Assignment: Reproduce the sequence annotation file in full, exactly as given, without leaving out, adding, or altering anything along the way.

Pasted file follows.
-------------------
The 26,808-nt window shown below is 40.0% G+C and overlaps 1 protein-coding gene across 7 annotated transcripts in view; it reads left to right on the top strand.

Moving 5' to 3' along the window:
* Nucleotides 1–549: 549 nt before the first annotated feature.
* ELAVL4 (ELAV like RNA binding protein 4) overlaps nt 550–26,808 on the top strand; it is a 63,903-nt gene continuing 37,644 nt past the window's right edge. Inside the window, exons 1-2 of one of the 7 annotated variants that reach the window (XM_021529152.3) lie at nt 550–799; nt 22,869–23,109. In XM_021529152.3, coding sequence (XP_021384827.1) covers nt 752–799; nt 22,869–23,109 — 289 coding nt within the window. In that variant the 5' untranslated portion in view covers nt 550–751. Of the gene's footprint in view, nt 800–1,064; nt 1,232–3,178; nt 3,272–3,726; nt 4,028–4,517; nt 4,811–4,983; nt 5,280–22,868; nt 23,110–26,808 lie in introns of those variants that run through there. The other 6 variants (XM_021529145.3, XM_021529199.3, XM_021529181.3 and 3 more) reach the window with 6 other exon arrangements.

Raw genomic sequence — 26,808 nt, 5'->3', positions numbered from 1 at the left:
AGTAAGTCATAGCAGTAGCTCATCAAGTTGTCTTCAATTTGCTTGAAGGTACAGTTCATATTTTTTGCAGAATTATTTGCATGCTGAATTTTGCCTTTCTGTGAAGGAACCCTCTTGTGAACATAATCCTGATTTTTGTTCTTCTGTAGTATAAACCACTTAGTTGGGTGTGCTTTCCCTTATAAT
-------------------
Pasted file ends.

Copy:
The 26,808-nt window shown below is 40.0% G+C and overlaps 1 protein-coding gene across 7 annotated transcripts in view; it reads left to right on the top strand.

Moving 5' to 3' along the window:
* Nucleotides 1–549: 549 nt before the first annotated feature.
* ELAVL4 (ELAV like RNA binding protein 4) overlaps nt 550–26,808 on the top strand; it is a 63,903-nt gene continuing 37,644 nt past the window's right edge. Inside the window, exons 1-2 of one of the 7 annotated variants that reach the window (XM_021529152.3) lie at nt 550–799; nt 22,869–23,109. In XM_021529152.3, coding sequence (XP_021384827.1) covers nt 752–799; nt 22,869–23,109 — 289 coding nt within the window. In that variant the 5' untranslated portion in view covers nt 550–751. Of the gene's footprint in view, nt 800–1,064; nt 1,232–3,178; nt 3,272–3,726; nt 4,028–4,517; nt 4,811–4,983; nt 5,280–22,868; nt 23,110–26,808 lie in introns of those variants that run through there. The other 6 variants (XM_021529145.3, XM_021529199.3, XM_021529181.3 and 3 more) reach the window with 6 other exon arrangements.

Raw genomic sequence — 26,808 nt, 5'->3', positions numbered from 1 at the left:
AGTAAGTCATAGCAGTAGCTCATCAAGTTGTCTTCAATTTGCTTGAAGGTACAGTTCATATTTTTTGCAGAATTATTTGCATGCTGAATTTTGCCTTTCTGTGAAGGAACCCTCTTGTGAACATAATCCTGATTTTTGTTCTTCTGTAGTATAAACCACTTAGTTGGGTGTGCTTTCCCTTATAAT